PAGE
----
June 3rd, 2008
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I spent a week and some odd days talking about Mother’s Day and how the day affects the birth mother masses. In the past, I’ve just made a solitary post each year about Father’s Day and those biological fathers in our midst. I don’t think that’s quite fair, do you? So we’re going to bump it up a notch here on the Birth Parent Blog.

But I need some help from others. Mainly because I’m not a birth father. Or a father. Or a man.

I will be discussing some general stuff, such as ideas for Father’s Day presents for biological fathers involved in open adoptions. I’ll have some tips for wives who are married to birth fathers (but don’t share the relinquished child) as to how they might acknowledge their husband’s child and, as such, his fatherhood. I’ll have some good stories along the way. But I do need a bit of your help.


Are you a birth father? How does this day make you feel? Do you do anything special to acknowledge your fatherhood, your child or your loss? Do you ignore it, purposefully or subconsciously?

Are you an adoptive parent? Do you acknowledge your child’s biological father on Father’s Day? If not, do you acknowledge your child’s birth mother on Mother’s Day? We so often see families celebrating the (adopted) child’s “two mothers” but we don’t often see a celebration of two fathers. There are certain reasons for this but I’m wondering if it isn’t a bit of gender bias as well. Your thoughts?

Are you an adult adoptee? Do you acknowledge both your biological and adoptive father on Father’s Day? Have you found that one party or the other doesn’t want recognized? Or resents your recognition of the other? Do you feel conflicted on days like Father’s Day and Mother’s Day? Are you a parent yet? Has your view of days like these changed since starting your own family?

And, finally, since I’m all about the questions today: are you a birth mother? How does Father’s Day make you feel with regards to your relinquished child and his/her biological father? Are you able to set aside resentment and wish him a happy day or not? Does his involvement or lack thereof make you feel happy, sad, angry or ambivalent? Despite what may have been a rocky past, are you able to let him “have his day” whether he acknowledges it or not?

You can answer these questions, in whole or in part, either via a comment to this post or by e-mailing jennah at adoptionblogs dot com. Of note: comments with a nasty tone towards birth father’s in general will be deleted. While you can speak specifically about your situation, generalizations are not welcome and will not be tolerated. Own your words.

For more on birth fathers, read these posts.

Photo Credit.

5 Responses to “Father’s Day is Coming”

  1. I emailed a c/p of this article to my husband to see if he’s up to answering the questions. Hopefully he won’t be put off by the questions being skewed towards the general idea that birth fathers walk away. Email me if you want if you wanted to change the specific questions towards his circumstances.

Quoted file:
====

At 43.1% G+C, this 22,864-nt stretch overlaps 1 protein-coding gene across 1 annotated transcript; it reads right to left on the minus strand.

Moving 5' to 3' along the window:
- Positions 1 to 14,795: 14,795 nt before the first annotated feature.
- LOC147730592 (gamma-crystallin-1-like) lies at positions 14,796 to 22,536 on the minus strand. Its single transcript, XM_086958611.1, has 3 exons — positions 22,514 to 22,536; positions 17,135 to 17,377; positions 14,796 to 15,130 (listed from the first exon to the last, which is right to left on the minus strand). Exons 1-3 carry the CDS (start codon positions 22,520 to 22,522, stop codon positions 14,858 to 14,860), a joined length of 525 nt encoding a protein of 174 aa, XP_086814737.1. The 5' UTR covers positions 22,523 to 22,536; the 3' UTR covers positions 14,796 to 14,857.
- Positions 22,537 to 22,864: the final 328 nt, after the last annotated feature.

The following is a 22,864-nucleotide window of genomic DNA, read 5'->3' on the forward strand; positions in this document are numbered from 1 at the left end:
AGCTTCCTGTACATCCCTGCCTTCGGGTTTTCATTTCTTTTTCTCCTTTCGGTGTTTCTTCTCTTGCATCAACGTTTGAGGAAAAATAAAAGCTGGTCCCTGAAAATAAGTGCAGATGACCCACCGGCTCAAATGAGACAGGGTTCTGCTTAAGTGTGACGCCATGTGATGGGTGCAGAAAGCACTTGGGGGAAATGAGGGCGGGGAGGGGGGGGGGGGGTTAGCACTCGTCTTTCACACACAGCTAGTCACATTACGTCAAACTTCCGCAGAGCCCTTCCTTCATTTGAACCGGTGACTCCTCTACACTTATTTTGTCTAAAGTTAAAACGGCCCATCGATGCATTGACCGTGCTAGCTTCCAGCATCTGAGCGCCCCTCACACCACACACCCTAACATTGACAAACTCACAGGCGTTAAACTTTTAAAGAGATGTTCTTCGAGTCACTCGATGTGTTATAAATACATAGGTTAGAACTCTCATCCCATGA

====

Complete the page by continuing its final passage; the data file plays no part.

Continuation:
2. Thanks magic; I just e-mailed you that, yes, these questions were skewed which is partially my fault and partially because I always have one birth mother – birth father duo that married (and is now expecting!) that I defer to for that specific purpose. I’m going to have to remember to add you guys to the list. :)

  3. Opalwench says:

    Jenna, I don’t know if he’ll answer or not but I’m linking this to my fiance. We’re skewed a bit the same way though. Also if he doesn’t answer I’d be willing to, though the last question feels a little different than our situation (I mean I’ve got some resentment for some of his actions, but we’re still together and engaged.)

  4. Heather says:

    We’re actually sending our son’s birth dad the same gift we sent his birth mom for Mother’s Day. It’s the first year he was old enough to make a craft, so I had him make two of them at the same time back in May.

    Our daughter’s birth dad chooses not to be in contact at this time and she’s far too young to be aware of the holiday, so we are not doing anything for him.

  5. thomasina says:

    I am an adult adoptee, such that my parents were divorced when I was very young and my stepfather legally adopted me. He will get a card. My birthfather was a physically and mentally abusive, out-of-control alcoholic (my adoptive father was also an alcoholic) who went on to remarry and have six more children. I did not have much to do with him for many years because I was afraid of him and his behavior. Now, I am middle aged and he is a broken down old man. I decided a few years ago that it was not good for me to carry rage around and started a telephone relationship. So, I will call him on Father’s Day even though he doesn’t deserve anything from me.
    I am also a birthmother who was forced to place by her parents. My birthson grew up in a religious cult that believes that giving birthday, Mother and Father’s Day cards is worshipping that of the worldly. So, no one will get anything from him.

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